The oyster garden is the backbone of most off-bottom oyster aquaculture and was for the Moriches Bay Project for years. ‘Off-bottom’ refers to a style of plastic, porous, cages with plastic or foam floats that allow oysters to be suspended off the bottom of the bay. The cages are arranged on long lines that run side by side like cornrows in a field.
Oysters floating near the top of the water column have a better chance of survival since they are suspended high up and away from predators like crabs and oyster drills. They are removed from the danger of sinking into soft muddy sediment and receive more oxygen and food from photosynthetic algae near the surface.
The F.L.U.P.S.Y. or Floating Upwelling System is the projects’ newest addition to the shellfish program. The FLUPSY is a shellfish growing machine.
Typically built like a rectangular floating dock, the FLUPSY is able to grow up to 500,000 shellfish in a season by holding large amounts of shellfish in containment barrels suspended off the bay bottom.
Then with a series of pipes and a pump, it is able to draw nutrient-rich water from the depths and pass it rapidly over the shellfish’s gills. The shellfish even become slightly suspended in the barrels due to the flow which allows them to grow at intensified rates.
When trying to substantially increase the production of shellfish to be placed in Moriches Bay, there is no greater asset to the Moriches Bay Project than the FLUPSY.
Brookhaven Town, in partnership with the Moriches Bay Project, Cornell Cooperative Extension of Suffolk County, and the Seatuck Environmental Association created a small-scale oyster reef in Moriches Bay off of East Moriches. The reef, created with aged shells and live oysters, measures 530 square feet and is being monitored over a five-year period for oyster growth and survival, as well as the presence of other animals and plants living on the reef compared to the nearby sandy bottom.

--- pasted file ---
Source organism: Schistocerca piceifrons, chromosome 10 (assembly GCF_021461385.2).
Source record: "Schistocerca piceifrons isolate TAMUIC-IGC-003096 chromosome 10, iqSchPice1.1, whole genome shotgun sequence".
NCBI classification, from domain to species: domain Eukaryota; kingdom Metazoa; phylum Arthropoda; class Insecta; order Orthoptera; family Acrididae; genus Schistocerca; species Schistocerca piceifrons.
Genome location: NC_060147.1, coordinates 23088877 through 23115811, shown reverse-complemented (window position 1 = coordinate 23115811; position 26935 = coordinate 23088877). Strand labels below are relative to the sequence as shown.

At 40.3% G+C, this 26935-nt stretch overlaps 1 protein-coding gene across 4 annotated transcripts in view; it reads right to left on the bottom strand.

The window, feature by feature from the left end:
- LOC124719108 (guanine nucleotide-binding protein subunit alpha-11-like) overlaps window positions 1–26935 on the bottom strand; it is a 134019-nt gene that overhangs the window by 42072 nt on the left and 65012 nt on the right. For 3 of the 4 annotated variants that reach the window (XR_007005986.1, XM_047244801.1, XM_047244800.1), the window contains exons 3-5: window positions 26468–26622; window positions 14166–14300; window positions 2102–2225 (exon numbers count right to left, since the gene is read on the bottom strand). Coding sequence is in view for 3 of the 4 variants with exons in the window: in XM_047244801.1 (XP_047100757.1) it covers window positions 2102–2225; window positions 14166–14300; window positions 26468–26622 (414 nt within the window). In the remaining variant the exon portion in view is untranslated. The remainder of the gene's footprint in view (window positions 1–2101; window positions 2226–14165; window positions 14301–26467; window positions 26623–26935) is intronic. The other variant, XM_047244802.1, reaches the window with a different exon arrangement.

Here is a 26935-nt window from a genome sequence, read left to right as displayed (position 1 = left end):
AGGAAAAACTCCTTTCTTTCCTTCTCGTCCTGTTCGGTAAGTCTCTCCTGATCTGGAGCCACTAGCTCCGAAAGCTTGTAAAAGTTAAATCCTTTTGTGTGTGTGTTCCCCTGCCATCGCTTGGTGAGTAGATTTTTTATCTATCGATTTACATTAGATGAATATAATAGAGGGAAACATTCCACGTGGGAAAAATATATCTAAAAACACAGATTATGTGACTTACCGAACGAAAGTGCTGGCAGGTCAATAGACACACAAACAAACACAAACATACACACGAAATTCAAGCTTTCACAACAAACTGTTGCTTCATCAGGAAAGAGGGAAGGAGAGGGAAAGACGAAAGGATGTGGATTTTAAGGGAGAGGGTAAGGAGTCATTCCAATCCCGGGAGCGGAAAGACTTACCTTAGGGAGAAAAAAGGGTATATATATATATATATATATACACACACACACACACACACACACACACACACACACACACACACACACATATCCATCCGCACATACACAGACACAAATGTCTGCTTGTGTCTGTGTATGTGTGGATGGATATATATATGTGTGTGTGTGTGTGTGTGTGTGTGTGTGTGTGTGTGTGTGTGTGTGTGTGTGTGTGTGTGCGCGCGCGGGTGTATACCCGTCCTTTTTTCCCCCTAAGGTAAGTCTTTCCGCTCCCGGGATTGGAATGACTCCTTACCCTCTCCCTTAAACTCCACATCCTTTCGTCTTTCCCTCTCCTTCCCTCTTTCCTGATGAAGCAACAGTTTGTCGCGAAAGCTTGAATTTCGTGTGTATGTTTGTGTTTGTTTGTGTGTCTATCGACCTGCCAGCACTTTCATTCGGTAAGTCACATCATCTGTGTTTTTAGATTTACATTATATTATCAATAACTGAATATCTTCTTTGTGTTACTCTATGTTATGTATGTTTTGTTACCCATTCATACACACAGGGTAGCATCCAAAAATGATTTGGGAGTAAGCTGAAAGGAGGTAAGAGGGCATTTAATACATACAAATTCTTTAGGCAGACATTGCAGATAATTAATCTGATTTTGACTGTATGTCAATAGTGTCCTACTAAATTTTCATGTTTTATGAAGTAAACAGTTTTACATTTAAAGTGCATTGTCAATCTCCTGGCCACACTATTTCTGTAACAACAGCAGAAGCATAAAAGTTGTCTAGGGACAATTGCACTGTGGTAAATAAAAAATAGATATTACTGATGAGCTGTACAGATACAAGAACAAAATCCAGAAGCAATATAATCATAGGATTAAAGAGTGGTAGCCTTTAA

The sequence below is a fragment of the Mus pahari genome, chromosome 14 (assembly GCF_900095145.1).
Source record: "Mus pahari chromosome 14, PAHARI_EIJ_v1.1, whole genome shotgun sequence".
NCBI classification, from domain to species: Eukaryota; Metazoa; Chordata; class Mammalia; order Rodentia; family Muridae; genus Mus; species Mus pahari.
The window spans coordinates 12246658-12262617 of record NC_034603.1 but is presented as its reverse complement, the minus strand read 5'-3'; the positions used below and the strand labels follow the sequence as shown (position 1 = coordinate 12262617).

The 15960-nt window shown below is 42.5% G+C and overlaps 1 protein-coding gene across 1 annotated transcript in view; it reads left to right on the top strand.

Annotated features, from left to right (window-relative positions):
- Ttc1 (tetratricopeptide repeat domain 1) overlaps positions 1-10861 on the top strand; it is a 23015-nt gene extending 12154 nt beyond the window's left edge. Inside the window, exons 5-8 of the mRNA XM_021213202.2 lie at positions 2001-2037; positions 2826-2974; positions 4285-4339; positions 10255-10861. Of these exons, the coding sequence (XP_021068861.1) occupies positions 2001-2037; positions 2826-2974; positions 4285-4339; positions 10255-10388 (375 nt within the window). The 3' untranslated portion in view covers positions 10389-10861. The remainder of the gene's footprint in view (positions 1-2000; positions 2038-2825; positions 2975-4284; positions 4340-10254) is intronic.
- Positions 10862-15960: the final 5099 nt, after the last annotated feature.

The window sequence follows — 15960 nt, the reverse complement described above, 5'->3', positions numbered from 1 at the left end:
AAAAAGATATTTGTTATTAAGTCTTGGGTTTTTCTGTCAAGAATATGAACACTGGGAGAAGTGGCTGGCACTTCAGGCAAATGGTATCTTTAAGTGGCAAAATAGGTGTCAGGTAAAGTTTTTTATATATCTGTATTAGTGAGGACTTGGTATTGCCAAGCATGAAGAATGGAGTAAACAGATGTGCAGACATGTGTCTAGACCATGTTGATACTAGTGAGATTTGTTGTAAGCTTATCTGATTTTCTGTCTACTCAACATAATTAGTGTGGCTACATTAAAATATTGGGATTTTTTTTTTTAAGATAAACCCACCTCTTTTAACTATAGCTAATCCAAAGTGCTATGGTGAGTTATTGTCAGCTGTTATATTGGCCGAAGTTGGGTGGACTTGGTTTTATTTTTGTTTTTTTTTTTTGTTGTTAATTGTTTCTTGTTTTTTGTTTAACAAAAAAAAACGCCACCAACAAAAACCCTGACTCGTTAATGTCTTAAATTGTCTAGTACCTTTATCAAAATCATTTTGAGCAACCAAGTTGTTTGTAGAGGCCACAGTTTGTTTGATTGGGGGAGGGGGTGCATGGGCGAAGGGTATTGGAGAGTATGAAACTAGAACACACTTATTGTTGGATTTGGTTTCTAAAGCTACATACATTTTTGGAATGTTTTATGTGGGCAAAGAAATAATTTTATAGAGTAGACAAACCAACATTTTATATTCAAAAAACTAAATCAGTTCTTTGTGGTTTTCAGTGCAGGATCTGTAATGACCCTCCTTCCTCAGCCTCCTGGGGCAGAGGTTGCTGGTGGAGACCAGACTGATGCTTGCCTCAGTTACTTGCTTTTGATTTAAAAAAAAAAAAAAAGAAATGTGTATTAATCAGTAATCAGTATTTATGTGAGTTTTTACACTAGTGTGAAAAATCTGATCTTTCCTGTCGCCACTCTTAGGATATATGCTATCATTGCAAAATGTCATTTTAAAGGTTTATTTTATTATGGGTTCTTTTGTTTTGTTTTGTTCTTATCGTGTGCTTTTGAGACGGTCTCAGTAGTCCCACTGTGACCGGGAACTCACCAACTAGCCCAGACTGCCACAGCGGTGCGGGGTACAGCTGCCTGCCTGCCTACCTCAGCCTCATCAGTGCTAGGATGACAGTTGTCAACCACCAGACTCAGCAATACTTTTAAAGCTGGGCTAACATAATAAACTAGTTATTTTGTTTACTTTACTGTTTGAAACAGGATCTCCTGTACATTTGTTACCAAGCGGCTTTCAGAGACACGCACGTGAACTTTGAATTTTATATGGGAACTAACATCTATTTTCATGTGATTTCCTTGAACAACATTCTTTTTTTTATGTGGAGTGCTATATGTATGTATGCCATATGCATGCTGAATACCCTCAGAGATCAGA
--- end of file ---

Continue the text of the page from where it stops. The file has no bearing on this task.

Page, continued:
Oyster reefs provide a superior substrate for a wider range of species than the bare sandy bottom. It provides protection for the reproduction of fish, crustaceans, worms, snails, as well as other marine plants and animals. These organisms in turn provide a source of food for those fish not necessarily attracted or able to live in the structured habitat.
We are thrilled to announce that in late 2021, Cornell Cooperative Extension of Suffolk County was monitoring the Moriches Bay Project Oyster Bar (reef) in Brookhaven Town and found a juvenile oyster that was probably spawned last year and two species of seaweed plus an adorable squirrel fish from the South. This is such exciting news and progress showing that the reef is creating a habitat for many species.
Oyster Gardening Programs
In 2021 we proudly partnered with longtime friend Michael Schermeyer who create the BAY BOX which is constructed from natural woods that make the product buoyant, lightweight, durable, and well suited to withstand the weather and water action of the bays.
The Boxes are custom made to order so the size and slat spacing can be adjusted to best accommodate the type of aquaculture that will be raised or stored in them.
If you would like to learn more please contact Michael at firstname.lastname@example.org.